I think Cullen is distorting the MMT reply here. The first reply of the MMT founders and their students would be that you need the JG to create full employment and maintain it and to fulfill this component of public purpose. Then they’d say that the JG also helps to achieve price stability because it does serve as a stabilizing influence on prices throughout the business cycle. It is in this sense, that it is “a price anchor.” Here’s Bill Mitchell’s basic formulation:
”The fixed JG wage provides an in-built inflation control mechanism. In an earlier published paper I called the ratio of JG employment to total employment the Buffer Employment Ratio (BER).
“The BER conditions the overall rate of wage demands. When the BER is high, real wage demands will be correspondingly lower. If inflation exceeds the government’s announced target, tighter fiscal and monetary policy would be triggered to increase the BER, which entails workers transferring from the inflating sector to the fixed price JG sector.
“Ultimately this attenuates the inflation spiral. So instead of a buffer stock of unemployed being used to discipline the distributional struggle, the JG policy achieves this via compositional shifts in employment. That is it can also deal with a supply-shock that generates distributional demands that ultimately cause inflation.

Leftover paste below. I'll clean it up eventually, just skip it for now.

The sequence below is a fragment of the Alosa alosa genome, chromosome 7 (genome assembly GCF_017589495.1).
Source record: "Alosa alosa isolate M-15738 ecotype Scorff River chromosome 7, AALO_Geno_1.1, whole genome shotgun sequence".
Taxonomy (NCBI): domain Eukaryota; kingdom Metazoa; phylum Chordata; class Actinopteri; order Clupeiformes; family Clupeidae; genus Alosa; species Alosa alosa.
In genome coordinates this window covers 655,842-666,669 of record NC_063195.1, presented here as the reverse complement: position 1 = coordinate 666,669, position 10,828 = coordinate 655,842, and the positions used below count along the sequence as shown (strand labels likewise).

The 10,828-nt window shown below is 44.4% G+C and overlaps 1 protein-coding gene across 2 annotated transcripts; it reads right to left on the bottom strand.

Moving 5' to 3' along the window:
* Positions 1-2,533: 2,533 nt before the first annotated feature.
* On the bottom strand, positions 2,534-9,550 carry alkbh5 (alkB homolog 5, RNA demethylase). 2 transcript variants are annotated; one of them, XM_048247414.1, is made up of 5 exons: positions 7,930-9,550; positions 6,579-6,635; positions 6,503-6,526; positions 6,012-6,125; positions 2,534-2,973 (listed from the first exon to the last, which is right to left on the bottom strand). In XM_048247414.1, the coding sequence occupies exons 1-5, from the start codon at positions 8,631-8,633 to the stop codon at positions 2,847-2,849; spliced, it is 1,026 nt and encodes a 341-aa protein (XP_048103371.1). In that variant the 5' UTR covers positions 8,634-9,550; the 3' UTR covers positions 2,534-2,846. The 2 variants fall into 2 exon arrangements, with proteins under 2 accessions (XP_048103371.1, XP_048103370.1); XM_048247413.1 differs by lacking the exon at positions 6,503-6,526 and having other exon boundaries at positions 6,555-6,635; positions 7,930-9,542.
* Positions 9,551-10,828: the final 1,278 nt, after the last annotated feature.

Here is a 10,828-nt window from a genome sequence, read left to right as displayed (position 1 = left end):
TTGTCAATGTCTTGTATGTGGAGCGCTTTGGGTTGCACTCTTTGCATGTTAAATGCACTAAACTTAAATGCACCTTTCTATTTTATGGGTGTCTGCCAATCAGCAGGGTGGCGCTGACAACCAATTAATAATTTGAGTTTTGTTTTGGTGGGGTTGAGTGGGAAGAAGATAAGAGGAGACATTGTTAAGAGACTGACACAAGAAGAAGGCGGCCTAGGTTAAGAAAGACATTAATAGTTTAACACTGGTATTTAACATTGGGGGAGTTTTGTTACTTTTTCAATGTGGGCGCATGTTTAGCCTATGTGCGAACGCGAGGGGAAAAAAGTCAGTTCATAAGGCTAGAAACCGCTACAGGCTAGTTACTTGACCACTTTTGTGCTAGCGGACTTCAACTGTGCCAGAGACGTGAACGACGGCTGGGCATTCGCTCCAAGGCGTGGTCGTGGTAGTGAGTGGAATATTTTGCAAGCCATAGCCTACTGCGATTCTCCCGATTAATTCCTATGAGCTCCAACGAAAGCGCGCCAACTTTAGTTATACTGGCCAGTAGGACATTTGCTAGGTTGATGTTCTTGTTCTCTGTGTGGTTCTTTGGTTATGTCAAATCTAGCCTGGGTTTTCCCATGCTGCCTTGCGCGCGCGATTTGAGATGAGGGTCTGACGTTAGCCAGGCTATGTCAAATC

“The BER that results in stable inflation is called the Non-Accelerating-Inflation-Buffer Employment Ratio (NAIBER). It is a full employment steady state JG level, which is dependent on a range of factors including the path of the economy.” (emphasis mine)
Let’s see what Cullen says to deny this claim.
”Robert LaJeunesse wrote an interesting book titled “Work time regulation as a sustainable full employment strategy” in which he explained the misguided thinking of the JG as a price anchoring buffer stock:
“During robust economic times, buffer stocks offer little prospect of abating wage pressures in the primary sector. Since buffer stocks target a minimum price of labor, an earnings floor if you will, and do not create a wage ceiling they will have little impact on the primary sector wage demands. Capitalists will be able to maintain a significant degree of labor market segmentation, allowing them to avoid hiring from outside the primary sector. As such they will avoid payroll expansion and attempt to squeeze more from existing workers in the form of longer hours and greater work intensification. One only has to look at the history of commodity prices (such as oil) to realize that buffer stocks do not place a ceiling on prices. Buffer stocks may mitigate price swings, but they tend to prop prices up rather than restrain them, particularly when the commodity is in short supply. Buffer stocks, therefore, do not serve as a price anchor but rather as a price buoy. That is, they represent an earnings floor rather than an earnings ceiling. Public and private sector employees alike will still face pressure to work long hours under a job guarantee – either to maintain insatiable consumption desires or to retain jobs that offer long hours on a take-it-or-leave-it basis. Such behavior would most certainly become inflationary as Mitchell and Wray (2005) concede when they write, ‘if the government decides not to deflate demand, the ELR pool still allows the economy to operate with higher aggregate demand and lower inflation pressures, although inflation can still result.’”